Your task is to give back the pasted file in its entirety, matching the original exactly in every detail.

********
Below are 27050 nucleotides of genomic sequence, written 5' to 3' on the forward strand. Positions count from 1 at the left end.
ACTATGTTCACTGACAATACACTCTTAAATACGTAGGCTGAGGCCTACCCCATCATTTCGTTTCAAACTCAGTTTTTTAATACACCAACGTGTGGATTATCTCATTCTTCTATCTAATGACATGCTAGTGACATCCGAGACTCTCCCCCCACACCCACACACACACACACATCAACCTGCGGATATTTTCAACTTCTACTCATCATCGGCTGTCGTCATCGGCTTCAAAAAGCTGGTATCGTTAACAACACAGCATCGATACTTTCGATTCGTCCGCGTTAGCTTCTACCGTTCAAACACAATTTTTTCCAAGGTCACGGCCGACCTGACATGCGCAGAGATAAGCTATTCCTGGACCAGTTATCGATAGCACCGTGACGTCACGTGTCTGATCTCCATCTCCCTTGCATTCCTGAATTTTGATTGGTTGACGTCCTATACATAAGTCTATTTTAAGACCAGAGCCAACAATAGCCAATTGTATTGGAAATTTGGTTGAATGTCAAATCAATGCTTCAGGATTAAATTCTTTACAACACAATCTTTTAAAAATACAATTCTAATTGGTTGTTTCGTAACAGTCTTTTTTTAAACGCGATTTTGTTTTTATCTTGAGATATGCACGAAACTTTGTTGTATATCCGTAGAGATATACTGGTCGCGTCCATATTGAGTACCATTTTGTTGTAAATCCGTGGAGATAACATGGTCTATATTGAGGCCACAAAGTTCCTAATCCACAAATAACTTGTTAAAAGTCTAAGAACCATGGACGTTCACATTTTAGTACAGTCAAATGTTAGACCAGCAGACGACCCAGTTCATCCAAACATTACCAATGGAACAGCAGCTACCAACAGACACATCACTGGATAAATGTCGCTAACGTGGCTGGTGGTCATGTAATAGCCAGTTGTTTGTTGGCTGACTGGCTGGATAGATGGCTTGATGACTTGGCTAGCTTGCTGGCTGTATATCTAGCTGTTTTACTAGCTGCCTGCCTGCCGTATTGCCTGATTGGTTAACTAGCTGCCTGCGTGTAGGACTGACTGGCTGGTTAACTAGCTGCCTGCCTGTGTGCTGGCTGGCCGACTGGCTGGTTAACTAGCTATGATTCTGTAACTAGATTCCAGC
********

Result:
Below are 27050 nucleotides of genomic sequence, written 5' to 3' on the forward strand. Positions count from 1 at the left end.
ACTATGTTCACTGACAATACACTCTTAAATACGTAGGCTGAGGCCTACCCCATCATTTCGTTTCAAACTCAGTTTTTTAATACACCAACGTGTGGATTATCTCATTCTTCTATCTAATGACATGCTAGTGACATCCGAGACTCTCCCCCCACACCCACACACACACACACATCAACCTGCGGATATTTTCAACTTCTACTCATCATCGGCTGTCGTCATCGGCTTCAAAAAGCTGGTATCGTTAACAACACAGCATCGATACTTTCGATTCGTCCGCGTTAGCTTCTACCGTTCAAACACAATTTTTTCCAAGGTCACGGCCGACCTGACATGCGCAGAGATAAGCTATTCCTGGACCAGTTATCGATAGCACCGTGACGTCACGTGTCTGATCTCCATCTCCCTTGCATTCCTGAATTTTGATTGGTTGACGTCCTATACATAAGTCTATTTTAAGACCAGAGCCAACAATAGCCAATTGTATTGGAAATTTGGTTGAATGTCAAATCAATGCTTCAGGATTAAATTCTTTACAACACAATCTTTTAAAAATACAATTCTAATTGGTTGTTTCGTAACAGTCTTTTTTTAAACGCGATTTTGTTTTTATCTTGAGATATGCACGAAACTTTGTTGTATATCCGTAGAGATATACTGGTCGCGTCCATATTGAGTACCATTTTGTTGTAAATCCGTGGAGATAACATGGTCTATATTGAGGCCACAAAGTTCCTAATCCACAAATAACTTGTTAAAAGTCTAAGAACCATGGACGTTCACATTTTAGTACAGTCAAATGTTAGACCAGCAGACGACCCAGTTCATCCAAACATTACCAATGGAACAGCAGCTACCAACAGACACATCACTGGATAAATGTCGCTAACGTGGCTGGTGGTCATGTAATAGCCAGTTGTTTGTTGGCTGACTGGCTGGATAGATGGCTTGATGACTTGGCTAGCTTGCTGGCTGTATATCTAGCTGTTTTACTAGCTGCCTGCCTGCCGTATTGCCTGATTGGTTAACTAGCTGCCTGCGTGTAGGACTGACTGGCTGGTTAACTAGCTGCCTGCCTGTGTGCTGGCTGGCCGACTGGCTGGTTAACTAGCTATGATTCTGTAACTAGATTCCAGC